We found a hostel recommended by friends, and booked into a beautiful room with light-coloured wooden floorboards and large windows looking out across the lake, and felt like we were on some sort of retreat, a feeling which was heightened when we realised we had the run of the entire building. So that night, we slept peacefully, the only two inhabitants in a beautiful lofty room, in a huge hostel, on the top of a hill, on an island in the middle of Lake Titicaca.
The Other Side
The next day was momentous: after close to two months in Bolivia, we crossed the border into Peru. We made straight for Puno, a large town on the Peruvian shores of Lake Titicaca.
The next couple of days were spent on a tour of some of the Peruvian islands in Lake Titicaca. We began with a boat ride out to the Uros Islands, a group of fifty floating, manmade islands, made by the indigenous people using reeds grown in the lake, a tradition which began when they moved from the mainland to avoid having to work in the mines for the Spanish conquerors. On each reed island, six or seven families live in houses made from reeds, sleeping on reed mattresses, eating the white end of the reeds, using the reeds for fuel for their cooking. The president of the small island we visited demonstrated how they build the islands, mooring huge sections of roots then piling up layers of reeds. She also showed us the variety of incredibly beautiful textiles they make in order to earn money, depicting their way of life, the animals they rever, and Mother Earth, Father Earth and Mother Lake.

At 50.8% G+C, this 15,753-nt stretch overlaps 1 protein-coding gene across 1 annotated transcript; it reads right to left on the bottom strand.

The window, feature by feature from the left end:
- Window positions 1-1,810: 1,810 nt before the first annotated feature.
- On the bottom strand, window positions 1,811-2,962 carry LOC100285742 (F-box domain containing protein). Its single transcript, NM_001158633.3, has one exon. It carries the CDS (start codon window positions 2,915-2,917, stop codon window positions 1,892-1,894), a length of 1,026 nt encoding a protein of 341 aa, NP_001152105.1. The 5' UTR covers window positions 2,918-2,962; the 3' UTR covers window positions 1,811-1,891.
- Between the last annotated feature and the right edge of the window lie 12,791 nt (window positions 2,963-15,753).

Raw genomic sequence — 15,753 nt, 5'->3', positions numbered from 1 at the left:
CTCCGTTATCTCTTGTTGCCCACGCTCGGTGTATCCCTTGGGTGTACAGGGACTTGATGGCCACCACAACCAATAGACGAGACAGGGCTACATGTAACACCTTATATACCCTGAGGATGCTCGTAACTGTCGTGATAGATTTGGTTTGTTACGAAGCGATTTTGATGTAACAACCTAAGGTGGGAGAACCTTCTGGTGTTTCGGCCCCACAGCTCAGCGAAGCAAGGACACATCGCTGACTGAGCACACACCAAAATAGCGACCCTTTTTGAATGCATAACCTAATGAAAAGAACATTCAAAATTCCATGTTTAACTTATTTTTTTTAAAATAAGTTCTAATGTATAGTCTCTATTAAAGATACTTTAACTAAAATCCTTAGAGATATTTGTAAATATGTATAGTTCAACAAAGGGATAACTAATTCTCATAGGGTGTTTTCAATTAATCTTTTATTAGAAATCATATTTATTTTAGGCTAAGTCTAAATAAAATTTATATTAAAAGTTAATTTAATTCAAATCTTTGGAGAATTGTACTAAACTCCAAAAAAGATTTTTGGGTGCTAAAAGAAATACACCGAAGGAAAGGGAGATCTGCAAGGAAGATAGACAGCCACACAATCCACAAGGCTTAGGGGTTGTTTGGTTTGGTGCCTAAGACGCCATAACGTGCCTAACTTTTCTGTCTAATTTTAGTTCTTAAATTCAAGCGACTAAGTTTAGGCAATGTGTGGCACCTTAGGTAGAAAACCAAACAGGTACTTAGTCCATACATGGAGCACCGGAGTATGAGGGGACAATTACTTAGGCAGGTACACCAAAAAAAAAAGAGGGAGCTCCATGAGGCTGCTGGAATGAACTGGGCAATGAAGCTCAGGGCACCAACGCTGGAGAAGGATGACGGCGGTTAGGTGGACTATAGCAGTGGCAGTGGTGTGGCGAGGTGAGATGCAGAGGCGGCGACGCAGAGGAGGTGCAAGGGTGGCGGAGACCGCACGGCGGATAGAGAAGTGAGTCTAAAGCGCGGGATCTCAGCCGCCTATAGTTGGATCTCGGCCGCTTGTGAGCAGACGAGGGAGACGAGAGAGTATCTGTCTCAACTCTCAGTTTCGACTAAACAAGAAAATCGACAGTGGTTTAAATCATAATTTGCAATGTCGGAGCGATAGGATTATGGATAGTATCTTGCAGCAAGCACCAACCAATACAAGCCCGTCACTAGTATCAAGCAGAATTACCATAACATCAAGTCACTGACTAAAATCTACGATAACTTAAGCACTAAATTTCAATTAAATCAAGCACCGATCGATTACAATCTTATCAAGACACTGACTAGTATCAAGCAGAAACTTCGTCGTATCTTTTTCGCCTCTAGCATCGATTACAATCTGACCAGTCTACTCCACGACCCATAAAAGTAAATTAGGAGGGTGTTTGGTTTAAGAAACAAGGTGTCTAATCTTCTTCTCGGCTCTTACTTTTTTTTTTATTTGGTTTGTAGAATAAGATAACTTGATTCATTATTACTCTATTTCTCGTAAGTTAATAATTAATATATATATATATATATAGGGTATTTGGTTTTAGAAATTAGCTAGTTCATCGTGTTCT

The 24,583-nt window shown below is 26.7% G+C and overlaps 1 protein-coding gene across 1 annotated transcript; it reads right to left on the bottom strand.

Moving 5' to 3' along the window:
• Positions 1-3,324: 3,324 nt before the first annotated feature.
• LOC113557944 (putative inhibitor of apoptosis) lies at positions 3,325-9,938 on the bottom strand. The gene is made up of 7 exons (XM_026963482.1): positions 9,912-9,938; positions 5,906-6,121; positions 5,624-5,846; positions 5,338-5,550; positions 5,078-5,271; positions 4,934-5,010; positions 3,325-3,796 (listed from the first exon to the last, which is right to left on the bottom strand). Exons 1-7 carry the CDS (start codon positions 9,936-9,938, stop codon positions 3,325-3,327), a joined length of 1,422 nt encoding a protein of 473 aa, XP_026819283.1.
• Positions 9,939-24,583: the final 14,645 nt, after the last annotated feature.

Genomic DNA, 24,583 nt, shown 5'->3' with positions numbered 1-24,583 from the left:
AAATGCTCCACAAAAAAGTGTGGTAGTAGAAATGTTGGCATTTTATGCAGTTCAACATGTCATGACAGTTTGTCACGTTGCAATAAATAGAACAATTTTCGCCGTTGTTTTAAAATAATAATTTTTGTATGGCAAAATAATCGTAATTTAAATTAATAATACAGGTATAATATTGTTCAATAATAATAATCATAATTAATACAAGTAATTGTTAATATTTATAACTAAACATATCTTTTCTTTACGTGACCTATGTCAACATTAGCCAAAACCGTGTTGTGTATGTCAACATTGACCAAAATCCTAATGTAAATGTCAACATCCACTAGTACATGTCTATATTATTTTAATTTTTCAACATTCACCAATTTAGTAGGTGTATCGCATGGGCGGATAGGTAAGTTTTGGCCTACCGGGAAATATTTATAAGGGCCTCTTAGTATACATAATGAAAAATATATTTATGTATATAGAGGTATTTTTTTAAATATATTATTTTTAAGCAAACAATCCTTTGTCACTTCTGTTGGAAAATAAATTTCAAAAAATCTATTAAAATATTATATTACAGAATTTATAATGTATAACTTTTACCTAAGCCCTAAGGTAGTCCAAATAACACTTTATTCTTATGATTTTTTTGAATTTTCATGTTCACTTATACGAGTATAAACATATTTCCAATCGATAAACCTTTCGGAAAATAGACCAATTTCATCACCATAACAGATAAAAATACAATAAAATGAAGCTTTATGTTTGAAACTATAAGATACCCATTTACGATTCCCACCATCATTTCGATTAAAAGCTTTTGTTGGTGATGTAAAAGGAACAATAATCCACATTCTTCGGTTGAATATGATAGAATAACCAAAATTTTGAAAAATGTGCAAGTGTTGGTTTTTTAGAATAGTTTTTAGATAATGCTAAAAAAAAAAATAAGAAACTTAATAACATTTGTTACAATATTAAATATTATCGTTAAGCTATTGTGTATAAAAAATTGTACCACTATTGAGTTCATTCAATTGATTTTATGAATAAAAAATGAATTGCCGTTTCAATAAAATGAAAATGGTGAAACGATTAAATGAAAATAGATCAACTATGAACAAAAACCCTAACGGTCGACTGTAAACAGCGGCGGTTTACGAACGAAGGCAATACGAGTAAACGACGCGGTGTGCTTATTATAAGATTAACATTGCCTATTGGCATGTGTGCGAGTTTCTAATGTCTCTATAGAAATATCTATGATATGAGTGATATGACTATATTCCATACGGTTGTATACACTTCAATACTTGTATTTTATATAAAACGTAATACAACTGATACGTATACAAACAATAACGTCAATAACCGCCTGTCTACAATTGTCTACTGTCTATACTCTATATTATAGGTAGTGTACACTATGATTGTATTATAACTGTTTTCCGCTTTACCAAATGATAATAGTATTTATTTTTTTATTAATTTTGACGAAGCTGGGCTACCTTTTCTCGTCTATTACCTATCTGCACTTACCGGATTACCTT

In the afternoon we headed to Amantani island, the land all terraced, much like Isla del Sol as the primary income is agricultural produce. There are ten indigenous communities on the island, and not a single restaurant, hostel or souvenir shop. We hiked up to the ruins of a temple to Pacha Tata, Father Earth, to watch the sunset. That night we stayed with Mama Sebastiana and her family, who are part of Comunidad Occopampa, as marked out by the green colour of the skirts which the woman wear. She fed us multiple varieties of potato, then in the evening dressed us in the colourful finery of the local women and took us out to a fiesta the community held in honour of the homestay guests, where we danced and danced, whirling around in large circles to the music of a panpipe band.
The next day, after a slightly teary farewell on the part of Mama Sebastiana, we moved on to another large natural island called Taquile, and hiked up to the main square and a restaurant there. Our guide and a local explained the traditional clothes worn by the 2500 inhabitants of the island; each man is marked out as single, engaged, married or part of the authorities of the island by the colour and style of the hat and woven belt he wears; each woman is marked out as single or married by the way in which she wears her black shawl and positions the colourful pompoms, affixed to each corner of the shawl, about her body. The local, and evidently married man from the red of his hat and belt, demonstrated grinding up the leaves of a plant which creates a natural shampoo and detergent so excellent and strong that not a single inhabitant is bald or loses the black colour of their hair.
After lunch, we headed back across the lake to the mainland, and overnight took a bus to Cusco, the town which serves as the basecamp for Machu Picchu. We have so far spent two relaxing days touring the local restaurants, getting massages, wandering the cobbled streets and recuperating a bit, enjoying another mini holiday from our holiday. It’s a tough life we lead.